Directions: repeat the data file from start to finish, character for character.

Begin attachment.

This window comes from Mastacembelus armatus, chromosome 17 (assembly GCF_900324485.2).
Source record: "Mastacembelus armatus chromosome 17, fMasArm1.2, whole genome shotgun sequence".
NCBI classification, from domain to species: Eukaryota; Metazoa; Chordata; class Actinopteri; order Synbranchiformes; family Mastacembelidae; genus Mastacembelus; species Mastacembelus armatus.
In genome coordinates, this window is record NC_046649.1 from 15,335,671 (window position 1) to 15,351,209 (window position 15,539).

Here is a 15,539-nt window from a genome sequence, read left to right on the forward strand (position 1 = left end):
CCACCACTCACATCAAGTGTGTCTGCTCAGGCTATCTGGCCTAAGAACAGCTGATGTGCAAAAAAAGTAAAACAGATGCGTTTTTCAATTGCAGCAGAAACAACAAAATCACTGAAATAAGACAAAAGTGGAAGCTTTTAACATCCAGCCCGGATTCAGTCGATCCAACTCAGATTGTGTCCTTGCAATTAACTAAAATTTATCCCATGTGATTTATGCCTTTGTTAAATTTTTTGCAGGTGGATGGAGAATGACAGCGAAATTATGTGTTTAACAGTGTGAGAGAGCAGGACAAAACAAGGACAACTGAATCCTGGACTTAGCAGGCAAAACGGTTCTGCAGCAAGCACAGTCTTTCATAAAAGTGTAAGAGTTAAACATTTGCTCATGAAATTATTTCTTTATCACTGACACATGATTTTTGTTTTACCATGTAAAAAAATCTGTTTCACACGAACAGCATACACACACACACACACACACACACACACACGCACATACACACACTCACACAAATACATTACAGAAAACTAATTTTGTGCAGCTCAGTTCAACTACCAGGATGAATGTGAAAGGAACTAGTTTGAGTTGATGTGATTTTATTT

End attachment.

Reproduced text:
This window comes from Mastacembelus armatus, chromosome 17 (assembly GCF_900324485.2).
Source record: "Mastacembelus armatus chromosome 17, fMasArm1.2, whole genome shotgun sequence".
NCBI classification, from domain to species: Eukaryota; Metazoa; Chordata; class Actinopteri; order Synbranchiformes; family Mastacembelidae; genus Mastacembelus; species Mastacembelus armatus.
In genome coordinates, this window is record NC_046649.1 from 15,335,671 (window position 1) to 15,351,209 (window position 15,539).

Here is a 15,539-nt window from a genome sequence, read left to right on the forward strand (position 1 = left end):
CCACCACTCACATCAAGTGTGTCTGCTCAGGCTATCTGGCCTAAGAACAGCTGATGTGCAAAAAAAGTAAAACAGATGCGTTTTTCAATTGCAGCAGAAACAACAAAATCACTGAAATAAGACAAAAGTGGAAGCTTTTAACATCCAGCCCGGATTCAGTCGATCCAACTCAGATTGTGTCCTTGCAATTAACTAAAATTTATCCCATGTGATTTATGCCTTTGTTAAATTTTTTGCAGGTGGATGGAGAATGACAGCGAAATTATGTGTTTAACAGTGTGAGAGAGCAGGACAAAACAAGGACAACTGAATCCTGGACTTAGCAGGCAAAACGGTTCTGCAGCAAGCACAGTCTTTCATAAAAGTGTAAGAGTTAAACATTTGCTCATGAAATTATTTCTTTATCACTGACACATGATTTTTGTTTTACCATGTAAAAAAATCTGTTTCACACGAACAGCATACACACACACACACACACACACACACACACGCACATACACACACTCACACAAATACATTACAGAAAACTAATTTTGTGCAGCTCAGTTCAACTACCAGGATGAATGTGAAAGGAACTAGTTTGAGTTGATGTGATTTTATTT